<parallel> Sharing a single CPU between multiple tasks (or "threads") in
a way designed to minimise the time required to switch threads. This is
accomplished by sharing as much as possible of the program execution environment
between the different threads so that very little state needs to be saved and
restored when changing thread.
Multithreading differs from multitasking in that threads share more of their
environment with each other than do tasks under multitasking. Threads may be
distinguished only by the value of their program counters and stack pointers
while sharing a single address space and set of global variables. There is thus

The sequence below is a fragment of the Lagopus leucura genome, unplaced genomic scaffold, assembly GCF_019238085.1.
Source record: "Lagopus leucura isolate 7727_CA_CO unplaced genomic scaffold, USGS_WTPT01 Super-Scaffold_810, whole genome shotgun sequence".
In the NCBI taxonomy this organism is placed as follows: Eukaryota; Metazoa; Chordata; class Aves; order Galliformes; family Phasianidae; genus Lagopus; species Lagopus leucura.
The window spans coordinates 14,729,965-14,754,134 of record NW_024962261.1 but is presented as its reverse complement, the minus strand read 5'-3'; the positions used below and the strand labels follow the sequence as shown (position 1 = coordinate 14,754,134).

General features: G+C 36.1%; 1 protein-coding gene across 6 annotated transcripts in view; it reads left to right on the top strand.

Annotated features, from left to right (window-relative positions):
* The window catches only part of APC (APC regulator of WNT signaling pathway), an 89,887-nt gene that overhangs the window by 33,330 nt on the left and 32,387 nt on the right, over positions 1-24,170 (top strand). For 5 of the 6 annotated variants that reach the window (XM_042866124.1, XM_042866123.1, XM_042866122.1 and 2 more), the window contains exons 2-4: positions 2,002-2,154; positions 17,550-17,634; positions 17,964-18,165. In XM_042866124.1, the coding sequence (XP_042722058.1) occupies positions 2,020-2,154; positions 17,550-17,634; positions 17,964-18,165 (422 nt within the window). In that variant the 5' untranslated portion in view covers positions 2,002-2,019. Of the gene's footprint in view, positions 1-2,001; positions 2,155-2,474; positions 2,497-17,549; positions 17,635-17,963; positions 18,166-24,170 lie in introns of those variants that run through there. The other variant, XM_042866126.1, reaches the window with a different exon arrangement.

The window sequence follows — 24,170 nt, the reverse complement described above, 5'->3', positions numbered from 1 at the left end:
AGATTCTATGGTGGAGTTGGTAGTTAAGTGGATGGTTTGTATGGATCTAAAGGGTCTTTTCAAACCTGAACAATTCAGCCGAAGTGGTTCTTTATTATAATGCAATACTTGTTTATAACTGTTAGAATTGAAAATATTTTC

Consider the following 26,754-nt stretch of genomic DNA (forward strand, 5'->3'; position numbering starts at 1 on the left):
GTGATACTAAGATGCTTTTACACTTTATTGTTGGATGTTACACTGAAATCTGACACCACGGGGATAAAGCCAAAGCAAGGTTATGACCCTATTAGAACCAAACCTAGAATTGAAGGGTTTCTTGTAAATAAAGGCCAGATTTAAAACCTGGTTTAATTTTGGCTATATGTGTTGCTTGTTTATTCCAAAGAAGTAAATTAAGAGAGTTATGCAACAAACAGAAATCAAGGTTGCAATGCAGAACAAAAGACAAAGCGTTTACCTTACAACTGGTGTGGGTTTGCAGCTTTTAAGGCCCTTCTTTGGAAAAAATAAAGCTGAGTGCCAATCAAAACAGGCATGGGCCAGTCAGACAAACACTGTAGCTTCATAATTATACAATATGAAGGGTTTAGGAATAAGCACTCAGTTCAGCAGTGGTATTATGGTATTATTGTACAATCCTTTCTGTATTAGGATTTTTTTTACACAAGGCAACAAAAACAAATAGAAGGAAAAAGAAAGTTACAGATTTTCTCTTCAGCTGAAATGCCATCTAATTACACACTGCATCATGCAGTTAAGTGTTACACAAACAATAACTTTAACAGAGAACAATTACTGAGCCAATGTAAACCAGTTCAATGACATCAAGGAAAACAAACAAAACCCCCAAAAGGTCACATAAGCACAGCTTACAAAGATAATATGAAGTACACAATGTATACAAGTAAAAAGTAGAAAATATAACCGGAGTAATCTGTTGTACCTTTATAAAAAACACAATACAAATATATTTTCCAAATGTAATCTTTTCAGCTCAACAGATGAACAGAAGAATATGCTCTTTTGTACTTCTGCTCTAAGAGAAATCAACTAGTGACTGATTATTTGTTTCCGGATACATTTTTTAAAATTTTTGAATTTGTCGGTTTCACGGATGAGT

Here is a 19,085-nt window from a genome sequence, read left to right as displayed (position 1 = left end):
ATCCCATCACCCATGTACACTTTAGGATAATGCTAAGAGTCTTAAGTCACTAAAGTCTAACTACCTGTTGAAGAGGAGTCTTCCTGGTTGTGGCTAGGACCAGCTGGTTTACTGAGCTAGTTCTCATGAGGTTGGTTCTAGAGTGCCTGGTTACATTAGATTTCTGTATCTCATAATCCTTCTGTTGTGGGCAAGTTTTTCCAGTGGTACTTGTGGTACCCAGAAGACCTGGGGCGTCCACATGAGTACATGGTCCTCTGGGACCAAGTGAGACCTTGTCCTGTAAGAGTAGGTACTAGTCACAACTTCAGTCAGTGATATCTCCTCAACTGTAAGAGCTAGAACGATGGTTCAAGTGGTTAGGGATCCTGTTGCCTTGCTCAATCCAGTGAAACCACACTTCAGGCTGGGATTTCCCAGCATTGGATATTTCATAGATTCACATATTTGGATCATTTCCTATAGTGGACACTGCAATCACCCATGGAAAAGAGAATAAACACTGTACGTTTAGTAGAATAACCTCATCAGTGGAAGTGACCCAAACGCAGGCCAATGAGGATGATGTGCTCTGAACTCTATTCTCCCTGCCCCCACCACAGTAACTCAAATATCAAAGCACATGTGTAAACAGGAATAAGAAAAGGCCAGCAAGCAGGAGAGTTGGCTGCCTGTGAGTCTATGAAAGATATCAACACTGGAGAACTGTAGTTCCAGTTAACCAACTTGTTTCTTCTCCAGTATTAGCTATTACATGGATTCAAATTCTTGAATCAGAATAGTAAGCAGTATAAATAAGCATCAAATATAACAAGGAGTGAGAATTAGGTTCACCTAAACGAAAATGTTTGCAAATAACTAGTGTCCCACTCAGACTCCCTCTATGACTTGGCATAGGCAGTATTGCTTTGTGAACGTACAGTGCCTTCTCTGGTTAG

very little protection of one thread from another, in contrast to multitasking.
Multithreading can thus be used for very fine-grain multitasking, at the level
of a few instructions, and so can hide latency by keeping the processor busy
after one thread issues a long-latency instruction on which subsequent
instructions in that thread depend.
A light-weight process is somewhere between a thread and a full process.
TL0 is an example of a threaded machine language. Dataflow computation (E.g. Id
and SISAL) is an extreme form of multithreading.
multitasking « Multi-tasking Program for
Microcomputers « multithreaded « multithreading
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